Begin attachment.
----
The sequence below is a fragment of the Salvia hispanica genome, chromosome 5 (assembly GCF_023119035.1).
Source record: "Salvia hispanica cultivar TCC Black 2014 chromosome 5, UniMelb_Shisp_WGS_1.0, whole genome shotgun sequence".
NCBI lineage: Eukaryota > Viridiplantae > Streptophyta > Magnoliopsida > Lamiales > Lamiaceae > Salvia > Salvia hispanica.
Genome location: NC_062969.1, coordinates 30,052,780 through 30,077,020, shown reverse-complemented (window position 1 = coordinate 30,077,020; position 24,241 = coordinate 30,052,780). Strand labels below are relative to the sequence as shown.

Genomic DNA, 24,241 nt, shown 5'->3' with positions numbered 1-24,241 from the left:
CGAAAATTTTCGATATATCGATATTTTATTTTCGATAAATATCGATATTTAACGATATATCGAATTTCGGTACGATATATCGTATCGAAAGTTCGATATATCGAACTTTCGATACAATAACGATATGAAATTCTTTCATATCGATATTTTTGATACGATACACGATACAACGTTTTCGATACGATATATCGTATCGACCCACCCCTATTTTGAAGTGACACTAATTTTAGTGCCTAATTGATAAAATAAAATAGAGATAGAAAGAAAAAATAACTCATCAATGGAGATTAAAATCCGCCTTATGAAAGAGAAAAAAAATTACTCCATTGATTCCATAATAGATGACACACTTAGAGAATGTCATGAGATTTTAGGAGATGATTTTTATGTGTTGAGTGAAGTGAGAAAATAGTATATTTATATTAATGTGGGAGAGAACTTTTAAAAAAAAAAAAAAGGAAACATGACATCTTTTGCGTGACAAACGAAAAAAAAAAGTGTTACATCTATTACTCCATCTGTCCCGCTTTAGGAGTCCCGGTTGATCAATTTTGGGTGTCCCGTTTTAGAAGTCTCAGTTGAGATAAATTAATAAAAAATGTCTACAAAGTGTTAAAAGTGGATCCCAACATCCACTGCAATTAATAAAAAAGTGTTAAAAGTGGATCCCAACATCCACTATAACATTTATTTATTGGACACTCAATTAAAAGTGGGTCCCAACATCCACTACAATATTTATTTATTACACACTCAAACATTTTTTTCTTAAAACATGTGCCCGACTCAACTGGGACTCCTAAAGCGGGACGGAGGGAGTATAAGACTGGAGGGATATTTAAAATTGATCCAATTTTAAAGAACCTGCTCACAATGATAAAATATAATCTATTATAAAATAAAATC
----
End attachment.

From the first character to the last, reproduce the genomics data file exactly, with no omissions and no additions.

The sequence below is a fragment of the Salvia hispanica genome, chromosome 5 (assembly GCF_023119035.1).
Source record: "Salvia hispanica cultivar TCC Black 2014 chromosome 5, UniMelb_Shisp_WGS_1.0, whole genome shotgun sequence".
NCBI lineage: Eukaryota > Viridiplantae > Streptophyta > Magnoliopsida > Lamiales > Lamiaceae > Salvia > Salvia hispanica.
Genome location: NC_062969.1, coordinates 30,052,780 through 30,077,020, shown reverse-complemented (window position 1 = coordinate 30,077,020; position 24,241 = coordinate 30,052,780). Strand labels below are relative to the sequence as shown.

Genomic DNA, 24,241 nt, shown 5'->3' with positions numbered 1-24,241 from the left:
CGAAAATTTTCGATATATCGATATTTTATTTTCGATAAATATCGATATTTAACGATATATCGAATTTCGGTACGATATATCGTATCGAAAGTTCGATATATCGAACTTTCGATACAATAACGATATGAAATTCTTTCATATCGATATTTTTGATACGATACACGATACAACGTTTTCGATACGATATATCGTATCGACCCACCCCTATTTTGAAGTGACACTAATTTTAGTGCCTAATTGATAAAATAAAATAGAGATAGAAAGAAAAAATAACTCATCAATGGAGATTAAAATCCGCCTTATGAAAGAGAAAAAAAATTACTCCATTGATTCCATAATAGATGACACACTTAGAGAATGTCATGAGATTTTAGGAGATGATTTTTATGTGTTGAGTGAAGTGAGAAAATAGTATATTTATATTAATGTGGGAGAGAACTTTTAAAAAAAAAAAAAAGGAAACATGACATCTTTTGCGTGACAAACGAAAAAAAAAAGTGTTACATCTATTACTCCATCTGTCCCGCTTTAGGAGTCCCGGTTGATCAATTTTGGGTGTCCCGTTTTAGAAGTCTCAGTTGAGATAAATTAATAAAAAATGTCTACAAAGTGTTAAAAGTGGATCCCAACATCCACTGCAATTAATAAAAAAGTGTTAAAAGTGGATCCCAACATCCACTATAACATTTATTTATTGGACACTCAATTAAAAGTGGGTCCCAACATCCACTACAATATTTATTTATTACACACTCAAACATTTTTTTCTTAAAACATGTGCCCGACTCAACTGGGACTCCTAAAGCGGGACGGAGGGAGTATAAGACTGGAGGGATATTTAAAATTGATCCAATTTTAAAGAACCTGCTCACAATGATAAAATATAATCTATTATAAAATAAAATC